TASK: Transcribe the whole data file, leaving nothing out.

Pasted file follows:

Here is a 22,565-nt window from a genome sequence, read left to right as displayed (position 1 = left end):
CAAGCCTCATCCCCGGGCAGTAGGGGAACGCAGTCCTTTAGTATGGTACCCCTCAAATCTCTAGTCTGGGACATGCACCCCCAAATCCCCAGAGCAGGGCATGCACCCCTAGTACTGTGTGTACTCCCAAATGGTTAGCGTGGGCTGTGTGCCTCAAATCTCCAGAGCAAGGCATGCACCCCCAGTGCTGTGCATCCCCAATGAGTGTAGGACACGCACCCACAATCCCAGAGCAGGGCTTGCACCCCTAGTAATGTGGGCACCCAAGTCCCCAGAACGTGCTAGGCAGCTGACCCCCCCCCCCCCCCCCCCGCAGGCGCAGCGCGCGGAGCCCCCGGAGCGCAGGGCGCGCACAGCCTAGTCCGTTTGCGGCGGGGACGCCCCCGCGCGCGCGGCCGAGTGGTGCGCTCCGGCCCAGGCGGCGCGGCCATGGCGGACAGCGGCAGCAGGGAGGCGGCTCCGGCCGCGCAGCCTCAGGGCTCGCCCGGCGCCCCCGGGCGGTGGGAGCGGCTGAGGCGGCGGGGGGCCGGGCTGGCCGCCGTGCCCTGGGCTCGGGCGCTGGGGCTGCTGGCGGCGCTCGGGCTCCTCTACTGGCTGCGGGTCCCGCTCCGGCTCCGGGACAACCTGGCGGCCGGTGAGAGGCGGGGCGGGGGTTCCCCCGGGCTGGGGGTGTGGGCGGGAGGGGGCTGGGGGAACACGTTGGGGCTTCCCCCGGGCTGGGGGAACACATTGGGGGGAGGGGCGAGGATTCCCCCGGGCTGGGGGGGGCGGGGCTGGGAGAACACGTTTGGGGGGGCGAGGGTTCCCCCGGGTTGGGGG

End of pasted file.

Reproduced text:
Here is a 22,565-nt window from a genome sequence, read left to right as displayed (position 1 = left end):
CAAGCCTCATCCCCGGGCAGTAGGGGAACGCAGTCCTTTAGTATGGTACCCCTCAAATCTCTAGTCTGGGACATGCACCCCCAAATCCCCAGAGCAGGGCATGCACCCCTAGTACTGTGTGTACTCCCAAATGGTTAGCGTGGGCTGTGTGCCTCAAATCTCCAGAGCAAGGCATGCACCCCCAGTGCTGTGCATCCCCAATGAGTGTAGGACACGCACCCACAATCCCAGAGCAGGGCTTGCACCCCTAGTAATGTGGGCACCCAAGTCCCCAGAACGTGCTAGGCAGCTGACCCCCCCCCCCCCCCCCCCGCAGGCGCAGCGCGCGGAGCCCCCGGAGCGCAGGGCGCGCACAGCCTAGTCCGTTTGCGGCGGGGACGCCCCCGCGCGCGCGGCCGAGTGGTGCGCTCCGGCCCAGGCGGCGCGGCCATGGCGGACAGCGGCAGCAGGGAGGCGGCTCCGGCCGCGCAGCCTCAGGGCTCGCCCGGCGCCCCCGGGCGGTGGGAGCGGCTGAGGCGGCGGGGGGCCGGGCTGGCCGCCGTGCCCTGGGCTCGGGCGCTGGGGCTGCTGGCGGCGCTCGGGCTCCTCTACTGGCTGCGGGTCCCGCTCCGGCTCCGGGACAACCTGGCGGCCGGTGAGAGGCGGGGCGGGGGTTCCCCCGGGCTGGGGGTGTGGGCGGGAGGGGGCTGGGGGAACACGTTGGGGCTTCCCCCGGGCTGGGGGAACACATTGGGGGGAGGGGCGAGGATTCCCCCGGGCTGGGGGGGGCGGGGCTGGGAGAACACGTTTGGGGGGGCGAGGGTTCCCCCGGGTTGGGGG